James Roberson, of Lee County

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James Roberson, of Lee County

Also Known As: "James Robinson"
Birthdate: (60)
Birthplace: Virginia, United States
Death: October 15, 1835 (55-60)
Lee County, Virginia, United States
Place of Burial: New Market, Platte County, Missouri, United States
Immediate Family:

Son of Roysden Roberson and Mary Lou Roberson
Husband of Catharina Roberson
Father of Rufus Morgan Roberson; Benjamin Francis Roberson; Thursy Hammons; Craig F. Roberson and Regina Rhea
Brother of David Roberson; Roysdon Roberson; Hiram Roberson; William Roberson, Sr; John W Roberson and 1 other

Occupation: Tavern Keeper
Managed by: Justin Swanstrom (taking a break)
Last Updated:

About James Roberson, of Lee County

James Roberson or Robinson (1769-1835), of Lee County, Virginia. He lived at Turkey Cove near Yokum's Station (or Yoakum Station) now Dryden, on the Wilderness Road, seven miles west of Big Stone Gap in Lee County, Virginia. Some sources say he was a tavern keeper.

His ancestry is uncertain. He was born between 1770 and 1775, calculating from census records. FamilySearch.org says he was born 3 November 1769 (in North Dakota!) but does not cite a source. The 1880 census record of his son Rufus says he was born in Virginia.

He does not appear on the 1793 tax list of Wythe County, although there are several Robinsons on the list. He might have been related to one or some of them. None of them appear on the 1810 census there, which suggests they lived in the part of the county that was detached for form Tazewell in 1799, or they moved further southwest.

  • Roberson, William, 1 tithe, 4 horses
  • Robinson, John, 1 tithe, 5 horses
  • Robinson, John, 1 tithe
  • Robinson, Nicholas, 1 tithe, 3 horses
  • Robinson, Thomas, 1 tithe, 3 horses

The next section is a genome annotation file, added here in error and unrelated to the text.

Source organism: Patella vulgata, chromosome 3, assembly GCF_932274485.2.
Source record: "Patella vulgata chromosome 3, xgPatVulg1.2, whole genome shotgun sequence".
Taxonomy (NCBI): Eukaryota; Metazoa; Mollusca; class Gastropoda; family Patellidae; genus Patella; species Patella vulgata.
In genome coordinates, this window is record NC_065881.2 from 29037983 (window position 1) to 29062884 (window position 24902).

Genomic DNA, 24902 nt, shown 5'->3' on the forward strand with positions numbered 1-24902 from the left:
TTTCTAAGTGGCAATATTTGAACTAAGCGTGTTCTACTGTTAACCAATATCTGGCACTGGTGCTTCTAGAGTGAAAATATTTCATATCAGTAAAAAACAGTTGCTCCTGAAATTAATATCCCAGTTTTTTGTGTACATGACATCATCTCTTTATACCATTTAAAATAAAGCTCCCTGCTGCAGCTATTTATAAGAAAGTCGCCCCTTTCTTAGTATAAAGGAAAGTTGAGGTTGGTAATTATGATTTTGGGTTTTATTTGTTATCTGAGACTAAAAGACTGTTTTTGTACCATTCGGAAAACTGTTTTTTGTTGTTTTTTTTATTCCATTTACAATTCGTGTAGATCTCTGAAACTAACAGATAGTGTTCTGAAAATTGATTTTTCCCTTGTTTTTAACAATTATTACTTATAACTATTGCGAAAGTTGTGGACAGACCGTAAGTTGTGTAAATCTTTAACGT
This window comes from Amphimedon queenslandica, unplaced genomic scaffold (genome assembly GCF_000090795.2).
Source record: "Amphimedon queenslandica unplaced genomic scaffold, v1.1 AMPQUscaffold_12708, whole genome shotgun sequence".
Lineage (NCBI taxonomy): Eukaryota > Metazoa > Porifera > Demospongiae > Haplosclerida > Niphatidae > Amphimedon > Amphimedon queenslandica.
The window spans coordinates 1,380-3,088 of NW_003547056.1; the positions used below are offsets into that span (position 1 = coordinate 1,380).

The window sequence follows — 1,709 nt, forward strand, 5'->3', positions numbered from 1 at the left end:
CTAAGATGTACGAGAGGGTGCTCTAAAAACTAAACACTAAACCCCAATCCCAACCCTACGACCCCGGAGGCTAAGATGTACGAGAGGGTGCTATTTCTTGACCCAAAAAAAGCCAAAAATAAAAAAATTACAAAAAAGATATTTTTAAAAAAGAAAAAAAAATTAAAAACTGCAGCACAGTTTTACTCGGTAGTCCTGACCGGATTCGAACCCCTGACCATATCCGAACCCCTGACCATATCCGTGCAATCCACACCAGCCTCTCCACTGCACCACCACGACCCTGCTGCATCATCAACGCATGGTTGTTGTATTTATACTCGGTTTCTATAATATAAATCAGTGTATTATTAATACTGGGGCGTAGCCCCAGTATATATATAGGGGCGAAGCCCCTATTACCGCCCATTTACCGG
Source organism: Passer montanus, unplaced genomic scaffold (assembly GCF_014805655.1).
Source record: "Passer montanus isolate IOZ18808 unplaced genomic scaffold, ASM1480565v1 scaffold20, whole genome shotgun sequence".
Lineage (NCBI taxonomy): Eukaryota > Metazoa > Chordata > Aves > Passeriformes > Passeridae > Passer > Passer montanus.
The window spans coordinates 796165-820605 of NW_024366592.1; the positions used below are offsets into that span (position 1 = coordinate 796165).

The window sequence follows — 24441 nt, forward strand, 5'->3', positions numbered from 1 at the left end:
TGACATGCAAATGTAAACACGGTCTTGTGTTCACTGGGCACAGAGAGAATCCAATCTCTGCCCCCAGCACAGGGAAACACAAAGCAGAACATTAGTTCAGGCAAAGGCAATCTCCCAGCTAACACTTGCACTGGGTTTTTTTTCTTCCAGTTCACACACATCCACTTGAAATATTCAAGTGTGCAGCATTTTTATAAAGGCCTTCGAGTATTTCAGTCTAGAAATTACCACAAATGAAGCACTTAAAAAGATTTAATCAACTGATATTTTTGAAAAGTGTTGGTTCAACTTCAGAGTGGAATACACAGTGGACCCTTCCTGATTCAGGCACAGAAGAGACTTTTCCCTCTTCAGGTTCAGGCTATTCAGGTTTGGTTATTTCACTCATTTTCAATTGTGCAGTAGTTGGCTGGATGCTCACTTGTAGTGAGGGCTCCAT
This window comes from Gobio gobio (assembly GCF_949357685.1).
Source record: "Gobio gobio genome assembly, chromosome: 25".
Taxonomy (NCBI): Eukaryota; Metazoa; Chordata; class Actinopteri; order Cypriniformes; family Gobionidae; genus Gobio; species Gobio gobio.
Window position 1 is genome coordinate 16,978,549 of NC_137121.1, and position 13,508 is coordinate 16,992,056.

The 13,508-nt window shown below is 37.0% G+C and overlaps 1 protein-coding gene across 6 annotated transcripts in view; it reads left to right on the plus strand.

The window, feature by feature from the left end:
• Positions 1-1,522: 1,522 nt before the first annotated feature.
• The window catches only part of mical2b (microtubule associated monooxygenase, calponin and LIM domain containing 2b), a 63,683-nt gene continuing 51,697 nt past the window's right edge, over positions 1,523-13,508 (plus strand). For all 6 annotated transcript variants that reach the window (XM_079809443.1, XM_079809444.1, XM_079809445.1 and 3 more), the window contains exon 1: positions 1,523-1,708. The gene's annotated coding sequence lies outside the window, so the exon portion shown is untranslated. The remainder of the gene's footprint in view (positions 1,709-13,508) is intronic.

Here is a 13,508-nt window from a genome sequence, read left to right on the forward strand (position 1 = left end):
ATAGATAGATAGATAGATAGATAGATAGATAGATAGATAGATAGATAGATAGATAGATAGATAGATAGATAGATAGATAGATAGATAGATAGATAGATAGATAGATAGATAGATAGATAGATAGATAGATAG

• Robinson, William, 1 tithe
  • Robinson, William & John, 3 tithes, 2 horses

He married Catharina Helvey, probably about 1810 in Sullivan County, Tennessee or Wythe County, Virginia. She had gone to the Watauga Settlement (Carter County, Tennessee) in 1803 after the false alarm over the death of her first "husband" Indian trader Joseph Barron, but perhaps moved with her uncle to Sullivan County and later returned to Wythe County. If James and Catharina were married in Tennessee as stated by Godspeed, they might have been married in Sullivan County just before 1810. However, Barron's 1815 will calls her Catherine Helbay and Catherine Hebbaley so she and James might not yet have been married, or Barron did not know they were married. The latter seems unlikely because both Joseph Barron still owned land in Wythe County, where Catherine Helvey was living.

The first certain record of this James is the 1810 census of Wythe County, Virginia, where he appears with 1 male 26-45 (himself), 1 female 26-25 (wife Catherine), and 3 females under 10 (step-daughter Joanna, plus two unknowns). His age here shows he was born between 1765 and 1784. James was the only Robertson or Robinson on the 1810 census at Wythe County. His wife's cousins John and Adam Helvey appear on the same census.

He was perhaps an employee of Rufus Morgan, for whom he named his eldest son. Morgan also appears on the 1810 census at Wythe County, From about 1808 to 1811 Rufus Morgan owned an ironwork at Abingdon in Washington County, and about 1813 settled in Roane County, Tennessee. Joseph Barron and his brother Hugh were also at Abingdon in this period. This combination suggests James Roberson might also have gone from Wythe County to Abingdon, and finally to Lee County. " James and Catherine seem to have moved to Lee County, Virginia about 1813. He does not appear on the 1810 Personal Property Tax List of Lee County, although his wife's brothers-in-law Absolom Hobbs (since 1795) and John Casebolt (since 1806) were already living there, as well as other families such the Craigs, Redmonds, and Skidmores, along with Absalom Robertson from a different family.